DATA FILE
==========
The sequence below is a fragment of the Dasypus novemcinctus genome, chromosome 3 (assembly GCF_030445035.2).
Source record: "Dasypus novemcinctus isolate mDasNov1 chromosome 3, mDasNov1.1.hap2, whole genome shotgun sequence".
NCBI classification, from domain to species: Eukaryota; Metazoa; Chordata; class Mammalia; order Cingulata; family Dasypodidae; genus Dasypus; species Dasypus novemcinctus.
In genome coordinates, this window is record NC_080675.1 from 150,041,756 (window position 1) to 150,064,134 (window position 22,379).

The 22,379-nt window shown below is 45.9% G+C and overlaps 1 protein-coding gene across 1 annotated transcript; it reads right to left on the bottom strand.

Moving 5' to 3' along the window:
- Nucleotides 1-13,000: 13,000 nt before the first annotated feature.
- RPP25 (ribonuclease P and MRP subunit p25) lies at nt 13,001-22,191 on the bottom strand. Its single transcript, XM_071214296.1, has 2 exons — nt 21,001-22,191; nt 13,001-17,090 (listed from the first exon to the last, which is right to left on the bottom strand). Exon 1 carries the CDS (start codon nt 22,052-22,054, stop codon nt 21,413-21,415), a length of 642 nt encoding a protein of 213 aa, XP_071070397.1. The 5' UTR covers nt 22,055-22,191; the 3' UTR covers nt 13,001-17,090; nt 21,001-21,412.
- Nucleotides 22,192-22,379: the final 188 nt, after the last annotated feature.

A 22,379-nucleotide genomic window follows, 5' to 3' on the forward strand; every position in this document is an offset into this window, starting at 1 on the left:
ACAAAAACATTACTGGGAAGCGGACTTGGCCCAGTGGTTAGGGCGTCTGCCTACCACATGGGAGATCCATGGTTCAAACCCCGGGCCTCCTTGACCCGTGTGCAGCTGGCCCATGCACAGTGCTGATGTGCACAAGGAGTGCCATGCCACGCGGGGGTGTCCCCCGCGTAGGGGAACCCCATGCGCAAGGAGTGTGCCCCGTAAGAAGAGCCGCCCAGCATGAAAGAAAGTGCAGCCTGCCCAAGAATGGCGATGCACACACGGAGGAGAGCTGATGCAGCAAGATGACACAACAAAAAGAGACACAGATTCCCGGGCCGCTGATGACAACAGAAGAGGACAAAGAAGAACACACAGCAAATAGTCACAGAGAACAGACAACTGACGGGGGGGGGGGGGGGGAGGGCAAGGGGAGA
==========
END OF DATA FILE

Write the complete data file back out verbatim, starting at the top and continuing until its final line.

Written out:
The sequence below is a fragment of the Dasypus novemcinctus genome, chromosome 3 (assembly GCF_030445035.2).
Source record: "Dasypus novemcinctus isolate mDasNov1 chromosome 3, mDasNov1.1.hap2, whole genome shotgun sequence".
NCBI classification, from domain to species: Eukaryota; Metazoa; Chordata; class Mammalia; order Cingulata; family Dasypodidae; genus Dasypus; species Dasypus novemcinctus.
In genome coordinates, this window is record NC_080675.1 from 150,041,756 (window position 1) to 150,064,134 (window position 22,379).

The 22,379-nt window shown below is 45.9% G+C and overlaps 1 protein-coding gene across 1 annotated transcript; it reads right to left on the bottom strand.

Moving 5' to 3' along the window:
- Nucleotides 1-13,000: 13,000 nt before the first annotated feature.
- RPP25 (ribonuclease P and MRP subunit p25) lies at nt 13,001-22,191 on the bottom strand. Its single transcript, XM_071214296.1, has 2 exons — nt 21,001-22,191; nt 13,001-17,090 (listed from the first exon to the last, which is right to left on the bottom strand). Exon 1 carries the CDS (start codon nt 22,052-22,054, stop codon nt 21,413-21,415), a length of 642 nt encoding a protein of 213 aa, XP_071070397.1. The 5' UTR covers nt 22,055-22,191; the 3' UTR covers nt 13,001-17,090; nt 21,001-21,412.
- Nucleotides 22,192-22,379: the final 188 nt, after the last annotated feature.

A 22,379-nucleotide genomic window follows, 5' to 3' on the forward strand; every position in this document is an offset into this window, starting at 1 on the left:
ACAAAAACATTACTGGGAAGCGGACTTGGCCCAGTGGTTAGGGCGTCTGCCTACCACATGGGAGATCCATGGTTCAAACCCCGGGCCTCCTTGACCCGTGTGCAGCTGGCCCATGCACAGTGCTGATGTGCACAAGGAGTGCCATGCCACGCGGGGGTGTCCCCCGCGTAGGGGAACCCCATGCGCAAGGAGTGTGCCCCGTAAGAAGAGCCGCCCAGCATGAAAGAAAGTGCAGCCTGCCCAAGAATGGCGATGCACACACGGAGGAGAGCTGATGCAGCAAGATGACACAACAAAAAGAGACACAGATTCCCGGGCCGCTGATGACAACAGAAGAGGACAAAGAAGAACACACAGCAAATAGTCACAGAGAACAGACAACTGACGGGGGGGGGGGGGGGGAGGGCAAGGGGAGA